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Magic Tree House
Junie B. Jones
Random House
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May 30, 2014

★ Floca, fresh from his Caldecott-winning Locomotive (2013), lends delicate sun-washed watercolors to this charming story of an unusual elephant seal. Cox, a long-distance swimmer best known for Grayson (2006), a nonfiction adult book about a whale, uses a light hand and a sweet, wondrous, yet unsentimental touch to relate how Elizabeth, fondly named by the townsfolk of Christchurch, New Zealand, prefers to reside in a warm river rather than the ocean. But when Elizabeth begins to sun herself on a busy asphalt road, she’s deemed a potential danger and taken out to live with her brethren at sea. Miraculously, Elizabeth manages to return to her preferred home in the shallow Avon, not once but three times, even though each time she’s transported further and further afield. Cox anchors the story by imagining a small boy, Michael, enjoying Elizabeth and always waiting for her reappearance. Based on a true story—there is a photo of the real Elizabeth in the illuminating afterword—this is superior addition to shelves featuring wild animal personalities. Floca manages to convey Elizabeth’s appeal by focusing on the way her expressive face plays off her tremendous bulk. Her content, happy smiles as she floats in a bucolic world of hazy riverbanks and blue skies will appeal to animal lovers of every age. – Booklist

★ It’s tempting to call this a true fish-out-of-water story, except the eponymous heroine is actually an elephant seal, and she doesn’t see herself as displaced when she parks herself across a two-lane road in Christchurch, New Zealand. “Maybe she liked the feel of the warm firmness under her belly,” writes long-distance swimmer Cox (Swimming to Antarctica), “or maybe it was the sunshine fanning out across her back. But whatever it was, she decided to stay.” After many failed attempts to transport Elizabeth (who weighs “as much as fifteen Labrador retrievers”) to safer, more seal-friendly ground, her adoring but concerned public finally reaches a rapprochement with this sweet-faced force of nature; a photo of the real Elizabeth sprawled in her favorite spot appears in the afterword. The low-key text is beautifully amplified by Floca’s visual narrative, which takes readers from the busy downtown to distant, misty shores. The newly minted Caldecott winner may be best known for his more encyclopedic works, but he proves that whether the subject is trains or stubborn seals, he’s a master storyteller.  - Publishers Weekly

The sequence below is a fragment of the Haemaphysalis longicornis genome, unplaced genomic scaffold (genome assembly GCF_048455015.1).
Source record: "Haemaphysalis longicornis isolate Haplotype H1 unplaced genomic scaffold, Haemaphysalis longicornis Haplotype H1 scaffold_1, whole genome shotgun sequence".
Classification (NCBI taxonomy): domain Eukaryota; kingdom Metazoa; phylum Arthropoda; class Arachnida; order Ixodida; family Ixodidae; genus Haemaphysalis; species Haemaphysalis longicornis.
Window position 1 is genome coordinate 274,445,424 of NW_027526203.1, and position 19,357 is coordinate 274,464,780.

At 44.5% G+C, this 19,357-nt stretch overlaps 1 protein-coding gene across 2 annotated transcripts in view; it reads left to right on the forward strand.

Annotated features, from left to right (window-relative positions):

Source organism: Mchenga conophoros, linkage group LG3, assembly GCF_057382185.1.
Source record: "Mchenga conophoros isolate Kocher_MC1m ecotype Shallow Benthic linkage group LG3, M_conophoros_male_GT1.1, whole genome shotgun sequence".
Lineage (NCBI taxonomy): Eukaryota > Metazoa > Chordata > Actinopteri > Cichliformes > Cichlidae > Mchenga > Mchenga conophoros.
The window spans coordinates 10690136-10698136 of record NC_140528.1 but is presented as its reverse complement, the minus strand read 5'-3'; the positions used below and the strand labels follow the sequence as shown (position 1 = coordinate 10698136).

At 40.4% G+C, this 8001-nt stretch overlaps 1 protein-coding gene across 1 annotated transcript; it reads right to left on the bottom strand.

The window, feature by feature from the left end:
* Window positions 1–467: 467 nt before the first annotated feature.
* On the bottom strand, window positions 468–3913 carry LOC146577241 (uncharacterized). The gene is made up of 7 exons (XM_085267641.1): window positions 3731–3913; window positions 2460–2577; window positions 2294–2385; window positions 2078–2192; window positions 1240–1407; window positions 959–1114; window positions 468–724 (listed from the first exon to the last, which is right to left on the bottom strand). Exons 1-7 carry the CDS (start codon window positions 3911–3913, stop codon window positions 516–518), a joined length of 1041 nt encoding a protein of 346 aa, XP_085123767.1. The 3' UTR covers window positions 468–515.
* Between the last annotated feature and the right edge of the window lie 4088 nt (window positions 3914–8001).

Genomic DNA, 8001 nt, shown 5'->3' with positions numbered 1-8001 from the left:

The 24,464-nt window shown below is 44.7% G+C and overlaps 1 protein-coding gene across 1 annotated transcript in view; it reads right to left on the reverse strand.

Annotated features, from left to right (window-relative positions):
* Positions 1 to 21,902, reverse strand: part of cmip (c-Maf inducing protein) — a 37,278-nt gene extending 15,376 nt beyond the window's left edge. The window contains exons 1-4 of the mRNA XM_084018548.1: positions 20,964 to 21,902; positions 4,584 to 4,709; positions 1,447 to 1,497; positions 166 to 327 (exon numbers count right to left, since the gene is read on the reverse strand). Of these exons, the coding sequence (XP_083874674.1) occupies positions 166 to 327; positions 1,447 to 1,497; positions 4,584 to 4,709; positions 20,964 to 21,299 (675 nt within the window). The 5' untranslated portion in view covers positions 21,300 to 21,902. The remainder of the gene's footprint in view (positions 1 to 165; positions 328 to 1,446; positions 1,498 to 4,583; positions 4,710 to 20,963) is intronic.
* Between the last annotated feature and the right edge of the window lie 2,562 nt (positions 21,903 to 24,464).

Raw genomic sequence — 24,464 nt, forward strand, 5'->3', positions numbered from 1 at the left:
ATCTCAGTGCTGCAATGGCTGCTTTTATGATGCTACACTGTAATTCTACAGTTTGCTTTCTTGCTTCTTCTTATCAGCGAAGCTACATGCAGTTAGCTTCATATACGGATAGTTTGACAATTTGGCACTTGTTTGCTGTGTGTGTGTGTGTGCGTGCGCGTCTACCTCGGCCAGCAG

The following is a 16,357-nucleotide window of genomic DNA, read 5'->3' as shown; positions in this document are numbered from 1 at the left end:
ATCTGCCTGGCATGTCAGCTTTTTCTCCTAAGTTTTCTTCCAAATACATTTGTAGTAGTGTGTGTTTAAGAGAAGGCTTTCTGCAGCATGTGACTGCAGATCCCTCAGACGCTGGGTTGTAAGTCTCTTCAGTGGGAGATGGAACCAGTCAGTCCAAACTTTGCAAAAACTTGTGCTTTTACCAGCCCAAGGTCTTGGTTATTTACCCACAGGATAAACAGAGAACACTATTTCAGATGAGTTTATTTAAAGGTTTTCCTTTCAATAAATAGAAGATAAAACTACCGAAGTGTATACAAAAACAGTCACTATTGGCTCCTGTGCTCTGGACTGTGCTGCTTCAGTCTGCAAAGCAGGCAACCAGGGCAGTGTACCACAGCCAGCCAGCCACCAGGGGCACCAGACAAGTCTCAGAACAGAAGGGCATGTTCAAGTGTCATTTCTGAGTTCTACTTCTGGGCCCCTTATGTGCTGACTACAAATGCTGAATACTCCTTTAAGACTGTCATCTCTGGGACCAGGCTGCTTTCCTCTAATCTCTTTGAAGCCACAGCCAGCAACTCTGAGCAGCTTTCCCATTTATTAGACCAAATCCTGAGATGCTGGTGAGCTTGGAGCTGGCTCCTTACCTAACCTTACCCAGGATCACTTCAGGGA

★ Cox opens this fact-based story on just the right note: “There was once a lovely elephant seal who lived in the city.” A boy named Michael is fascinated with the marine mammal that chooses to live by or swim in the tranquil Avon River that passes by Christchurch’s botanical garden. When the seal, named after the Queen of England, narrowly avoids death after relaxing on a warm city street, residents volunteer to move her to an elephant seal colony. After she makes her way back, they try two additional times to relocate her. Finally, knowing that city dwellers were secretly happy to see Elizabeth return to Christchurch, the city erects a “Slow. Elephant Seal Crossing” sign near her favorite sleeping place. The author generally avoids anthropomorphizing Elizabeth’s motivation for continuing to return to the city by suggesting a few possibilities for readers to consider. Some basic facts about these huge marine mammals are woven into the highly approachable narrative, and a few paragraphs at the conclusion further explore more about their habits. A black-and-white photo of the famous seal sleeping on the pavement closes the book and reinforces its factual nature. Floca’s gentle pen-and-ink and watercolor paintings perfectly capture Elizabeth’s watery world. Double-page spreads nicely complement pages that feature smaller vignettes echoing the seal’s rounded body. Especially effective is a page where Michael, who after nearly three months without his friend, wishes on the stars reflected in the river’s water; the page turn reveals the seal’s head poking through radiating rings of water while the boy shouts, “Welcome home, Elizabeth!” Children are likely to request multiple readings of this compelling told and lovingly illustrated true story.–Ellen Fader, formerly at Multnomah County Library, Portland, OR – School Library Journal